Is Viewing the Deceased Necessary?

Most people have heard the old saying, “Seeing is believing.” But many people also have lived through a life experience that gave them a deep, emotional understanding of this simple phrase.

Consider what happens when parents receive a phone call from their child’s school, informing them that their child hurt themselves on the playground. The caller says that the child is OK. But they’ll spend the rest of their workday counting the minutes, waiting to see their child, because seeing is believing.

Consider what happened to our entire society when the planes flew into the World Trade Center on September 11, 2001. Within minutes of hearing the news, people watched the event replayed on television over and over again.

They have estimated that more than 90% of Americans saw the videos that first day. Many people had the TV on all day, trying to grasp the magnitude of the moment, trying to come to grips with the trauma, because seeing is believing.

The burning desire to see is the natural human response to any traumatic event. Witnessing the event, or seeing the aftermath, makes the traumatic event real. It’s already real on an intellectual level once we hear the news, but to make it real on an emotional level, we must see for ourselves.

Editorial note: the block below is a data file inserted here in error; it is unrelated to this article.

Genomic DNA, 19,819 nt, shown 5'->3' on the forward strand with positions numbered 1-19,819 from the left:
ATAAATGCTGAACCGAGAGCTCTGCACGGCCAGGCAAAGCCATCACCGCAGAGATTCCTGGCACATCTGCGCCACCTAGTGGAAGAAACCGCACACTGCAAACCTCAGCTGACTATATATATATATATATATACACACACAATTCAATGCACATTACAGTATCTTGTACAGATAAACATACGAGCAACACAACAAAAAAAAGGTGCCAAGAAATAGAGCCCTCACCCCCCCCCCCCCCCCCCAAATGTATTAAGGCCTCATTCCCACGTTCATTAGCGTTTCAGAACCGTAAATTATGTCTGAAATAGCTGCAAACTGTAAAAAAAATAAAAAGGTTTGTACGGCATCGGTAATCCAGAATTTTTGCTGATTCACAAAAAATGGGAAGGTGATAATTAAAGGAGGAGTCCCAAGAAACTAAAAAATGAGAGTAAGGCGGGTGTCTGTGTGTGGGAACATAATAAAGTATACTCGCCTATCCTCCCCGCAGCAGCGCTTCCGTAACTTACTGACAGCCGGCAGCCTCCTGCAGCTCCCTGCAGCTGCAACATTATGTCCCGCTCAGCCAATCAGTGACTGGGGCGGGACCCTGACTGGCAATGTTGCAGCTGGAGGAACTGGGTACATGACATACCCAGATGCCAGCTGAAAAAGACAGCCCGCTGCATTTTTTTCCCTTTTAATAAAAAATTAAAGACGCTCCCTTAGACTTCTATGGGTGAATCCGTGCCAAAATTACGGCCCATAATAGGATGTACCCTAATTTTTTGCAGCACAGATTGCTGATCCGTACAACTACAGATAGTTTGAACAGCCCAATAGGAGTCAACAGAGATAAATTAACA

A common point of debate in our culture today is whether or not there should be a public viewing of the body after the death of a loved one. Some people think that viewing the deceased makes it even harder for the family. In fact, viewing the body can play a vital role in moving a person through the experience of grief in a healthy way.

If someone you care about passes away, you can never avoid grief; you can only move through it. Seeing the remains of a loved one is an undeniable confirmation of the death.

Witnessing the final disposition of the body is also critically important because it brings closure to the traumatic event. Whether it is the lowering of a casket into a grave or the scattering of cremated remains, experiencing the farewell ceremony provides a powerful moment of closure.

Some people who are preplanning their funerals assume they are making it easier for their family by requesting no viewing of their remains. Sadly, they are making it harder for their family and friends.

Allowing their body to be present is the last meaningful gift they can give to their loved ones. Their soul has departed, but their earthly body will help those who remain to accept the loss and begin their journey through the natural grief process toward emotional healing.

Seeing is believing.

And believing leads to emotional healing.

We are available 24 hours if you need us. Just call (563) 652-2444, and one of our team members will be glad to help.

If you have experienced the loss of a loved one, please take advantage of our free Hope After Heartache email series. It will provide you with messages that are inspiring, reflective and informative as you deal with your grief and healing.